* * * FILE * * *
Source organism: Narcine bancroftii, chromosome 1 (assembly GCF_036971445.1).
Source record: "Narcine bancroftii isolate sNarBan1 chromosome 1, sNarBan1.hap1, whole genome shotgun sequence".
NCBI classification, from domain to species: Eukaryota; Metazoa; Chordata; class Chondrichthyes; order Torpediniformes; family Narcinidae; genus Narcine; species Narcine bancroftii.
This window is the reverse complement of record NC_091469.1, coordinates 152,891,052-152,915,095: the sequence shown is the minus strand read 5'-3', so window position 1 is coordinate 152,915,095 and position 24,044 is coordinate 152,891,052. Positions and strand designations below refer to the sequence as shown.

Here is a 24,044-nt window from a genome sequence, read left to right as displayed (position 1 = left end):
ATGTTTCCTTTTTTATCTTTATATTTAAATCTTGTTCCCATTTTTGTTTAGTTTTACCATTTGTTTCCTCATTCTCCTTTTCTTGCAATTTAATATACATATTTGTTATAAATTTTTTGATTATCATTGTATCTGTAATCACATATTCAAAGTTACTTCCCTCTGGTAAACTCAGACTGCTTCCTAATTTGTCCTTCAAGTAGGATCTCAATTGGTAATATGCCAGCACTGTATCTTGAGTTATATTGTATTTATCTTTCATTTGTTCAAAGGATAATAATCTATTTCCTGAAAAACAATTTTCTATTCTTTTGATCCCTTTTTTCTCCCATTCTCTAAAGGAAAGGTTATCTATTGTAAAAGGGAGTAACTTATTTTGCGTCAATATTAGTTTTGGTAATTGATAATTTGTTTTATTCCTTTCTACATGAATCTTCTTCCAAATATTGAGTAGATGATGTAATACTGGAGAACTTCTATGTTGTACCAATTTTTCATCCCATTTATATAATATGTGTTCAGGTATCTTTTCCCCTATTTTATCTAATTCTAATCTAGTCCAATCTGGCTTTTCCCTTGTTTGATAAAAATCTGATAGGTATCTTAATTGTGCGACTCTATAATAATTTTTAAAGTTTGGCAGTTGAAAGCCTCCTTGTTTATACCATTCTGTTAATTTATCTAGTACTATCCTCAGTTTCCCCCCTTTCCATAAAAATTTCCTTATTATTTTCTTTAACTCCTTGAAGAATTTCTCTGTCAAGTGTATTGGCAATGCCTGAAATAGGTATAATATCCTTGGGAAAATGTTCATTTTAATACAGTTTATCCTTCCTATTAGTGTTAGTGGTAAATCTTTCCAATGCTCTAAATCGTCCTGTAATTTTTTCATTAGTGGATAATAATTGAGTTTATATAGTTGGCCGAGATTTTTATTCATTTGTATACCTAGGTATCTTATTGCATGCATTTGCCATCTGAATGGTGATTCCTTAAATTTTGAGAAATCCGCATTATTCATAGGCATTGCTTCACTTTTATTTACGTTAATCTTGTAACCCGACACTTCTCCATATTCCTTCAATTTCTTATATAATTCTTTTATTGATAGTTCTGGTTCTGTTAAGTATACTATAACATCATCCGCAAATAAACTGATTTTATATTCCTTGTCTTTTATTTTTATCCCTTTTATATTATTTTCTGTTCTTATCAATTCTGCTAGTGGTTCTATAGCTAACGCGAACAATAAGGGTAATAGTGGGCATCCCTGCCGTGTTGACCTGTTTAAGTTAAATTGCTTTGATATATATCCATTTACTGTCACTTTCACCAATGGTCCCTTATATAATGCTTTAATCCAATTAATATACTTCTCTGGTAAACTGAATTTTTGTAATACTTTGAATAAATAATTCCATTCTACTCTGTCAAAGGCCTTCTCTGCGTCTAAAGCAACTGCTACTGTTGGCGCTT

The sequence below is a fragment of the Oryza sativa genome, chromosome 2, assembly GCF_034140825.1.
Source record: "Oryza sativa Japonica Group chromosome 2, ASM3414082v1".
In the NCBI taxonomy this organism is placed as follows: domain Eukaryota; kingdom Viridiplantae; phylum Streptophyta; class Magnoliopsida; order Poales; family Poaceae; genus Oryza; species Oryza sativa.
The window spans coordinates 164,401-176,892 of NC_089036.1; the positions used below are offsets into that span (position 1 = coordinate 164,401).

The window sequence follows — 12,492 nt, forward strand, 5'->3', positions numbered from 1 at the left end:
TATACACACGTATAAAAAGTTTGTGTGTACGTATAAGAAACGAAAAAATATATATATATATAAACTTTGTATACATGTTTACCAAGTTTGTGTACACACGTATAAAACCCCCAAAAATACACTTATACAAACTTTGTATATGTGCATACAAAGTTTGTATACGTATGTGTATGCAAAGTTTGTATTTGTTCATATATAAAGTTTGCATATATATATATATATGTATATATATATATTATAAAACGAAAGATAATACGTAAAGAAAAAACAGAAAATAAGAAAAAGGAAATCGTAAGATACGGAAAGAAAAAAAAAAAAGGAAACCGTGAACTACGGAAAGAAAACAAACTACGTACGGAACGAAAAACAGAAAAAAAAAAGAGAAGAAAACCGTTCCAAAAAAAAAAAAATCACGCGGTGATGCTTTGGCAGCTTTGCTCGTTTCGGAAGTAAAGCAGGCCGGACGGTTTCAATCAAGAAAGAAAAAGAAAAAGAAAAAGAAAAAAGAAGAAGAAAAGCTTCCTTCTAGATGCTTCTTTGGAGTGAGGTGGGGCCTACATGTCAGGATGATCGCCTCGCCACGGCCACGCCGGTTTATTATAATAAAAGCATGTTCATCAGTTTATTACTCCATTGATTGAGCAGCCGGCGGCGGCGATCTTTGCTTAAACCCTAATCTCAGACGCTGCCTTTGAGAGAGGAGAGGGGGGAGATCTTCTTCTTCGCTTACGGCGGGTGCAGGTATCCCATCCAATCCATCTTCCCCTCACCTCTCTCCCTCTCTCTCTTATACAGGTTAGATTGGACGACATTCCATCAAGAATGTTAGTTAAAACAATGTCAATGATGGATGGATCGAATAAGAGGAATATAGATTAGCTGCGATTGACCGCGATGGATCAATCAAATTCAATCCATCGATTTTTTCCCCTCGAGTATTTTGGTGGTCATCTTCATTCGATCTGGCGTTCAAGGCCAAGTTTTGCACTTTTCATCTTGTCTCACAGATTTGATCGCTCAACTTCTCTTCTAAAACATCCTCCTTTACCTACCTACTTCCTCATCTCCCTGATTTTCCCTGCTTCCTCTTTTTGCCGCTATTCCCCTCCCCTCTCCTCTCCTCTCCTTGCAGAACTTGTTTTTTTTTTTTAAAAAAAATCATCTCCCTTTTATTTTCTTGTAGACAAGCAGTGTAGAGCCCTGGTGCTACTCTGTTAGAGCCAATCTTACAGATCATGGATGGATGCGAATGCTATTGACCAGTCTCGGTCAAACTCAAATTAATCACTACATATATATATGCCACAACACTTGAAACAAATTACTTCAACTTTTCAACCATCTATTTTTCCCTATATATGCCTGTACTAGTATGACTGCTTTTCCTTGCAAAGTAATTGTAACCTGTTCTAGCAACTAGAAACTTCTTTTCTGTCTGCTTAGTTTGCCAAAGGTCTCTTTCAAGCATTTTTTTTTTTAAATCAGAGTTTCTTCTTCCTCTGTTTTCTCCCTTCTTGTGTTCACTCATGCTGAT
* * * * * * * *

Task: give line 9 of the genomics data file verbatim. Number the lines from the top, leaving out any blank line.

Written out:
In the NCBI taxonomy this organism is placed as follows: domain Eukaryota; kingdom Viridiplantae; phylum Streptophyta; class Magnoliopsida; order Poales; family Poaceae; genus Oryza; species Oryza sativa.